The scientists developed this magnetic marrow biopsy needle in an effort to target tumor cells with nanoparticles and then preferentially extract the tumor cells with a magnetic needle. They used anti-CD34 antibody loaded magnetic nanoparticles to detect CD34+ cells as an indicator of leukemia. To quantify the cells recovered, they coupled this nanoparticle-mediated fishing for leukemic cells with SQUID.

SQUID enhanced the sensitivity of measuring minimal residual disease over standard pathology methods for patients undergoing chemotherapy.

"This result will determine more precisely the effect of the chemotherapy and will help to ascertain proper dosage or termination of treatment for patients," said Flynn.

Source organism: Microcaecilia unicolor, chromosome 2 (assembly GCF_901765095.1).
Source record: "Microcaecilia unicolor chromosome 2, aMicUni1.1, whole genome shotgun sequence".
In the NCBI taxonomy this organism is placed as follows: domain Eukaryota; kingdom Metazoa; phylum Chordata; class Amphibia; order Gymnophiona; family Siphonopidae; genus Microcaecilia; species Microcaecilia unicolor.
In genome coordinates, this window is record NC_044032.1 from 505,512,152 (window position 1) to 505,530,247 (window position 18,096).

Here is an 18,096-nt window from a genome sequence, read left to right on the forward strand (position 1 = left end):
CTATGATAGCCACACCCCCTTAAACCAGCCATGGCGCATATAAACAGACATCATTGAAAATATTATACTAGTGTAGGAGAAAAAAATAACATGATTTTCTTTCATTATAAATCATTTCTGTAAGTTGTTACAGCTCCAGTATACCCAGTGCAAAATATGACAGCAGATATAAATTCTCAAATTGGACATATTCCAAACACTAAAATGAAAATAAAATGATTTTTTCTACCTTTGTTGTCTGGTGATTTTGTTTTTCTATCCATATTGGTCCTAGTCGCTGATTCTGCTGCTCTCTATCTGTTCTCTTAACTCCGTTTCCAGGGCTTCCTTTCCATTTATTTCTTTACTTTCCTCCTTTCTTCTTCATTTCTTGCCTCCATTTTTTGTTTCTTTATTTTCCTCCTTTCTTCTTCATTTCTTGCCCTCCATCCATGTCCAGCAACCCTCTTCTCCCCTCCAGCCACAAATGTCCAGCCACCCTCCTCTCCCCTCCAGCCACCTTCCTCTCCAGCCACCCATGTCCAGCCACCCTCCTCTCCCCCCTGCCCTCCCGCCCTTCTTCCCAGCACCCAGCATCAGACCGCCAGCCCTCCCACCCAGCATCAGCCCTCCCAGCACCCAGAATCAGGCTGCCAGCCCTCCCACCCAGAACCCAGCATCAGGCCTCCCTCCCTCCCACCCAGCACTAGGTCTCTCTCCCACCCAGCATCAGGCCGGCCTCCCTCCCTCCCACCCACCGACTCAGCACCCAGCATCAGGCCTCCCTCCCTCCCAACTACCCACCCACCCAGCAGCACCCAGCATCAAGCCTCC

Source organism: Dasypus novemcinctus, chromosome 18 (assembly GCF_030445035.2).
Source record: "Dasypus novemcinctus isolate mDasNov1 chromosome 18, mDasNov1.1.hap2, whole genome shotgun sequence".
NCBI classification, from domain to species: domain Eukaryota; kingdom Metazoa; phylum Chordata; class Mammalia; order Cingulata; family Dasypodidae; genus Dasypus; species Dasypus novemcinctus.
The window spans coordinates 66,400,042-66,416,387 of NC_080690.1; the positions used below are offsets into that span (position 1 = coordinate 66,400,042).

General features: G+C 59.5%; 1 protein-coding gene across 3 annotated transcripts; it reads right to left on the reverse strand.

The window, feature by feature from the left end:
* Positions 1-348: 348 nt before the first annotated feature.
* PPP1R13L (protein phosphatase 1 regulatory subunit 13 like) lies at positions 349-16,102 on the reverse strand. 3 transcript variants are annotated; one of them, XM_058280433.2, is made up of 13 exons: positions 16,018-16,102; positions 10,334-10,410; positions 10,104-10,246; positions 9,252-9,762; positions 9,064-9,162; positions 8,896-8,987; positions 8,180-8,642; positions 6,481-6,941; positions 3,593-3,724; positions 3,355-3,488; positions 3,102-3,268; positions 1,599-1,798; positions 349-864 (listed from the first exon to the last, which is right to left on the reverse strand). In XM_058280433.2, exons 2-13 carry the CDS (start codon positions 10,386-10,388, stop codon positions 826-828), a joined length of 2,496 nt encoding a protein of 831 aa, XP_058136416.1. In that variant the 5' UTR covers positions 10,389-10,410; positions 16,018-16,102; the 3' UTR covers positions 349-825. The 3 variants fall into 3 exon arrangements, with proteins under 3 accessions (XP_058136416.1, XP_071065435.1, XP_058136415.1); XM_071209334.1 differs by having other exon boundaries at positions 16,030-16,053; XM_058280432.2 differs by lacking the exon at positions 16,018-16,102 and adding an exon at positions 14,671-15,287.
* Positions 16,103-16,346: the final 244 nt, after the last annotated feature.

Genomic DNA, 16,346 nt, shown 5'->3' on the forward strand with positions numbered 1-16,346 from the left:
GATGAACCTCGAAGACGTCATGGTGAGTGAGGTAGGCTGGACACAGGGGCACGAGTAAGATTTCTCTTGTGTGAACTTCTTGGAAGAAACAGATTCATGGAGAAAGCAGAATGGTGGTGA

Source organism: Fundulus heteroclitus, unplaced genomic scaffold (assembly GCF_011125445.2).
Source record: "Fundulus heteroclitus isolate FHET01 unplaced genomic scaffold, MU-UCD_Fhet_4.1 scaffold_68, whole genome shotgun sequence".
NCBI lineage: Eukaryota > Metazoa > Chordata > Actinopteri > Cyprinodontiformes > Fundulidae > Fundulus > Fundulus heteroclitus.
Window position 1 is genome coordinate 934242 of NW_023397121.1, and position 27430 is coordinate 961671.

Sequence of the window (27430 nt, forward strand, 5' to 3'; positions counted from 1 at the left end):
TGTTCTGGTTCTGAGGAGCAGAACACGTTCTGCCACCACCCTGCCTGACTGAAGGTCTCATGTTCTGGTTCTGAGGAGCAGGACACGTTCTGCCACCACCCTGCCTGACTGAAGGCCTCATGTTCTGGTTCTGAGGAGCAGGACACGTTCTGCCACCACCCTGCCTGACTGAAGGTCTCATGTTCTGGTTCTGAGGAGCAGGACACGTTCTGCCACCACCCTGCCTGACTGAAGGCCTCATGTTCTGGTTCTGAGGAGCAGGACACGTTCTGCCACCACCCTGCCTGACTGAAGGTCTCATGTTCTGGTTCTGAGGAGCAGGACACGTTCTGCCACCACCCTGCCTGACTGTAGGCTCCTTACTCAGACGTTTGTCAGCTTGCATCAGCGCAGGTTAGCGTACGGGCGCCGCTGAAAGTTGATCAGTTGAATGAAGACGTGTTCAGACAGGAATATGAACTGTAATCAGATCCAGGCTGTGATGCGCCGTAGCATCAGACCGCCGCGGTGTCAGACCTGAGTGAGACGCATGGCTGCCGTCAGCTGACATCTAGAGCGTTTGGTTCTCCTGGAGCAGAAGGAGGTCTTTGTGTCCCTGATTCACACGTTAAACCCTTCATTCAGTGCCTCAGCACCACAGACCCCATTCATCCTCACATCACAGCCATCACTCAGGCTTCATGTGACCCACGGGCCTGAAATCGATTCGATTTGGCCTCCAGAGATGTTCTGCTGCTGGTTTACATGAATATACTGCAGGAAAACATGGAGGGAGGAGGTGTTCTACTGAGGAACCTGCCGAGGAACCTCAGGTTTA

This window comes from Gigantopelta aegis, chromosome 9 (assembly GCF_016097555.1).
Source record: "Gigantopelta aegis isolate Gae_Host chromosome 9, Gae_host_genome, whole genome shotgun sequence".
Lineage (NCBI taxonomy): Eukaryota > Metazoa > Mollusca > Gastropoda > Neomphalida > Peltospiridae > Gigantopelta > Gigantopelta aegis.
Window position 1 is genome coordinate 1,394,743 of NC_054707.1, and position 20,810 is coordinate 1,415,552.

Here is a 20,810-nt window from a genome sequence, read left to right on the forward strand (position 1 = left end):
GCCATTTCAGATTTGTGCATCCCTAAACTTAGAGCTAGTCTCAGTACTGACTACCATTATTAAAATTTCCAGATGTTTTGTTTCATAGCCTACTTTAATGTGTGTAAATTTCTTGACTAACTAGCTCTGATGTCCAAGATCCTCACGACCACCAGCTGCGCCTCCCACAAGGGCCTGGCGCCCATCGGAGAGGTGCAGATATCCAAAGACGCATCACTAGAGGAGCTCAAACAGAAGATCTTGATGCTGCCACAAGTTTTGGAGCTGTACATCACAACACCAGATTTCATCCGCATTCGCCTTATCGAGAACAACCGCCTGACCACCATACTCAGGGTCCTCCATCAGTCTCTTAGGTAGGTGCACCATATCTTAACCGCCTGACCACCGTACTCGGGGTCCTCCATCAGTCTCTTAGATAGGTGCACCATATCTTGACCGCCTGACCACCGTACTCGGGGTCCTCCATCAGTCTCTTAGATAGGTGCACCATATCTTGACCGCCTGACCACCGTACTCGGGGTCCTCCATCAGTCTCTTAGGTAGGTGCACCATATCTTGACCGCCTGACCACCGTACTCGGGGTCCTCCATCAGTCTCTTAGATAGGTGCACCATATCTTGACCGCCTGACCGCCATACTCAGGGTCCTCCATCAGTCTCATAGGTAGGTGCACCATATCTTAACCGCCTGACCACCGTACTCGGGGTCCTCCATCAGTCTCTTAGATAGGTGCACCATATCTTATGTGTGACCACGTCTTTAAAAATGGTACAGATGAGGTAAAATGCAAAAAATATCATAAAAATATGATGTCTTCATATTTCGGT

Furthermore, Larson said that SQUID will work well with current technologies to improve the detection of leukemia cells in the bone marrow. Chi Van Dang, M.D., Ph.D., professor of medicine, cell biology, oncology and pathology, and vice dean for research at the Johns Hopkins University School of Medicine, believes this approach is quite different from the current standard. He suggested that the sensitivity compared to polymerase chain reaction still needs to be determined.

"In the case of leukemias without clear genetic markers, the magnetic needle could be useful," said Dang, who was not associated with this study, but is an editorial board member for Cancer Research. "It is possible that this technology could be used to detect cancer stem cells in general, if the proper antibodies with appropriate specificity are available."

Senior Scientific, LLC is currently participating in follow-up studies to increase the efficiency of the magnetic needle further through advanced magnet configurations and theoretical calculations.


Subscribe to the AACR RSS News Feed: feeds.feedburner.com/aacr